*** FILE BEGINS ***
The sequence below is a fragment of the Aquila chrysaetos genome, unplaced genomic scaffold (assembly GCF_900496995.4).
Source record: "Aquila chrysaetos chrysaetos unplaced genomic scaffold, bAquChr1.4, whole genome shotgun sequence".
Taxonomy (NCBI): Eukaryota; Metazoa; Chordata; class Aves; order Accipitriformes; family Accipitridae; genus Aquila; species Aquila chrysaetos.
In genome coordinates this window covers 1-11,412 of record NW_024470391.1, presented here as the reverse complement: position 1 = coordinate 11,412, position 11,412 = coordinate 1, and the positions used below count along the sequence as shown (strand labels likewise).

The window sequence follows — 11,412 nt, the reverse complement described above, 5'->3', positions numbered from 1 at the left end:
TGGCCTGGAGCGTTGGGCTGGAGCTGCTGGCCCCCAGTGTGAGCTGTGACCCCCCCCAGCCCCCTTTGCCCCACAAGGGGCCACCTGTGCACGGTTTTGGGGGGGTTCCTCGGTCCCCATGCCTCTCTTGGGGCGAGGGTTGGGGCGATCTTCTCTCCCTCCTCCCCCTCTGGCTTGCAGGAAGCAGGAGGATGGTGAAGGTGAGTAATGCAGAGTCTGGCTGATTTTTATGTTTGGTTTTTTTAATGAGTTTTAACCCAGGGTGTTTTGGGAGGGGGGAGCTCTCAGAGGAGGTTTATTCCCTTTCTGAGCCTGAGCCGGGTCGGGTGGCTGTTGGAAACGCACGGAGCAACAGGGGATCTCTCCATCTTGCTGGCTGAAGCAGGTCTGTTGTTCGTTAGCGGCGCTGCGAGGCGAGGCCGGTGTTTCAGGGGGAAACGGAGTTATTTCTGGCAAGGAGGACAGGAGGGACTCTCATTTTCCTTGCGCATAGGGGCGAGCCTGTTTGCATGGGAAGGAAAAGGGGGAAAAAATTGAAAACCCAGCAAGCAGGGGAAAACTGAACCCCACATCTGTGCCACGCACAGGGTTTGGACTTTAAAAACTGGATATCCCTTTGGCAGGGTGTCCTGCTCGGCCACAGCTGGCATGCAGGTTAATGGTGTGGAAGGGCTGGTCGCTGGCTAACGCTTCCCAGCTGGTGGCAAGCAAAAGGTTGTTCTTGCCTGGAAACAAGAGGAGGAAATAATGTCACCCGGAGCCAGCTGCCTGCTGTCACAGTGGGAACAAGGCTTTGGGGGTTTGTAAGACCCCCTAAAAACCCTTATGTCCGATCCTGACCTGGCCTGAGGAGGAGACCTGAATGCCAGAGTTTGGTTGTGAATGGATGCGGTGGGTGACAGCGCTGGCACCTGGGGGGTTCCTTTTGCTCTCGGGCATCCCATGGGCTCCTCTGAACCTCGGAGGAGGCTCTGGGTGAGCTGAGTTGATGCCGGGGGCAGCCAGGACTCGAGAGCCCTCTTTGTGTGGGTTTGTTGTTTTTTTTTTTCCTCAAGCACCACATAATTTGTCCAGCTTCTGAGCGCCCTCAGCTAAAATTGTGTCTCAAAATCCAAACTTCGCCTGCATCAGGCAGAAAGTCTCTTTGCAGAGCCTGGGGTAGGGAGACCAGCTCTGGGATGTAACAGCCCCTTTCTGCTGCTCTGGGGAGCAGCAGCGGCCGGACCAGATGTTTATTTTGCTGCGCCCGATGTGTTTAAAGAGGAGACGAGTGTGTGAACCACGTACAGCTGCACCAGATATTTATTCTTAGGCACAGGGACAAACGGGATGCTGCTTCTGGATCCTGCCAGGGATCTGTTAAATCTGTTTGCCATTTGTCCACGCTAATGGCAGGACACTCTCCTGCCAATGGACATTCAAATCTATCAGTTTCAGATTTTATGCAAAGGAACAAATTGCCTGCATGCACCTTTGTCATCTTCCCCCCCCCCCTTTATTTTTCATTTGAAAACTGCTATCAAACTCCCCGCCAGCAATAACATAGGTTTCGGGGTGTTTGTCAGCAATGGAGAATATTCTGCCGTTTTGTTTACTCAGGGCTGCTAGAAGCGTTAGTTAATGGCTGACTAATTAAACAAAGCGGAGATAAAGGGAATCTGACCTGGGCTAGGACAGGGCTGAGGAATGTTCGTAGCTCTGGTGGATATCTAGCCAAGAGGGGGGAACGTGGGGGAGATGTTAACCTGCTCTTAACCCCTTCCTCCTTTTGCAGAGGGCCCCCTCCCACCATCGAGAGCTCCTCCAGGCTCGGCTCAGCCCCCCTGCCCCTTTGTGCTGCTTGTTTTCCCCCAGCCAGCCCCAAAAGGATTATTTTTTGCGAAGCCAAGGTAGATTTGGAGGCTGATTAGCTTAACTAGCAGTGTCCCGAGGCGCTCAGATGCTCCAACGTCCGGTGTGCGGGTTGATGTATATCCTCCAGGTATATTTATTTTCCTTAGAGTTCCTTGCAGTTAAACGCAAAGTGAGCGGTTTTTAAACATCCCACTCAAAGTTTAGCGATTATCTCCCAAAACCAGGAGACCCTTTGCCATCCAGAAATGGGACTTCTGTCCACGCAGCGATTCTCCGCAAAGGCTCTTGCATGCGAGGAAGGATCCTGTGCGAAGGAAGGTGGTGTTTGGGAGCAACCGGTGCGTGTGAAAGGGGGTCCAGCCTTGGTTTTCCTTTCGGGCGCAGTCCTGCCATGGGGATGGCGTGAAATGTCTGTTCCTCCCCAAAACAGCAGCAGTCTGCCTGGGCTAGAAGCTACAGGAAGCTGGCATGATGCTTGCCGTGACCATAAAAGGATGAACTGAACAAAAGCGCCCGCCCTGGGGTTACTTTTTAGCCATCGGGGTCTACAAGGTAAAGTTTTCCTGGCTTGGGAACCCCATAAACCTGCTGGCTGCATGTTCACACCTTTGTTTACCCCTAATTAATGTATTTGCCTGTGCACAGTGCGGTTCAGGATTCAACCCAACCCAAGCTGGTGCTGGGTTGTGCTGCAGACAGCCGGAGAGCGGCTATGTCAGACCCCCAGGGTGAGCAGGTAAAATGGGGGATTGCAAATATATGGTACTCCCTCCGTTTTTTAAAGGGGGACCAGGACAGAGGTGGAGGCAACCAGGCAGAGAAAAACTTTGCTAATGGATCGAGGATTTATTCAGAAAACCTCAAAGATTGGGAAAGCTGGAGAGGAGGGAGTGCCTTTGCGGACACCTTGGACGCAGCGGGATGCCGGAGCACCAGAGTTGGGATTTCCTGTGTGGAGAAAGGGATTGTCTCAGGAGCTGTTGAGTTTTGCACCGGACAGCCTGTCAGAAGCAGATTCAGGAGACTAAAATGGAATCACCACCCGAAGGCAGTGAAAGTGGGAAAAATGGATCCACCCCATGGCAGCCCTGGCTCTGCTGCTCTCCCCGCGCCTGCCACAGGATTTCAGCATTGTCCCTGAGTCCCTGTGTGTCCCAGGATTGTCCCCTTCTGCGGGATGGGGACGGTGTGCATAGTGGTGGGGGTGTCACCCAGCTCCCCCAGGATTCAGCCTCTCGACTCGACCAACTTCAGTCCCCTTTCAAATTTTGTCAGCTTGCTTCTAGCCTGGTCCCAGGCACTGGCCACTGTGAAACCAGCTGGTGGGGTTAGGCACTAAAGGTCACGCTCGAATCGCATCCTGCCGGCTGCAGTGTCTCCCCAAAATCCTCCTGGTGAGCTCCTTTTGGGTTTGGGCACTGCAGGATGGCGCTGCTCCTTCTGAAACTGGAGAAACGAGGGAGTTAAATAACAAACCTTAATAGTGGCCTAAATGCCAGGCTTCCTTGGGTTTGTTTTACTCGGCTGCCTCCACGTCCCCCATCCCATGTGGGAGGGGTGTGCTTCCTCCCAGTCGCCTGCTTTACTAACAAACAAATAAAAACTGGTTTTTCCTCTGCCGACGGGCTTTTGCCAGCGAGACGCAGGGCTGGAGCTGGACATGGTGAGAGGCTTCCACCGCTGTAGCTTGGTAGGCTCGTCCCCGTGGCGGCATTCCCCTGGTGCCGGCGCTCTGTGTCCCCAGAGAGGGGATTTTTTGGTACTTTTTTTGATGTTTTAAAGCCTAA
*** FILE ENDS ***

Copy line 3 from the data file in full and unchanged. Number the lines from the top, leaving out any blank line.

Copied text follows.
Taxonomy (NCBI): Eukaryota; Metazoa; Chordata; class Aves; order Accipitriformes; family Accipitridae; genus Aquila; species Aquila chrysaetos.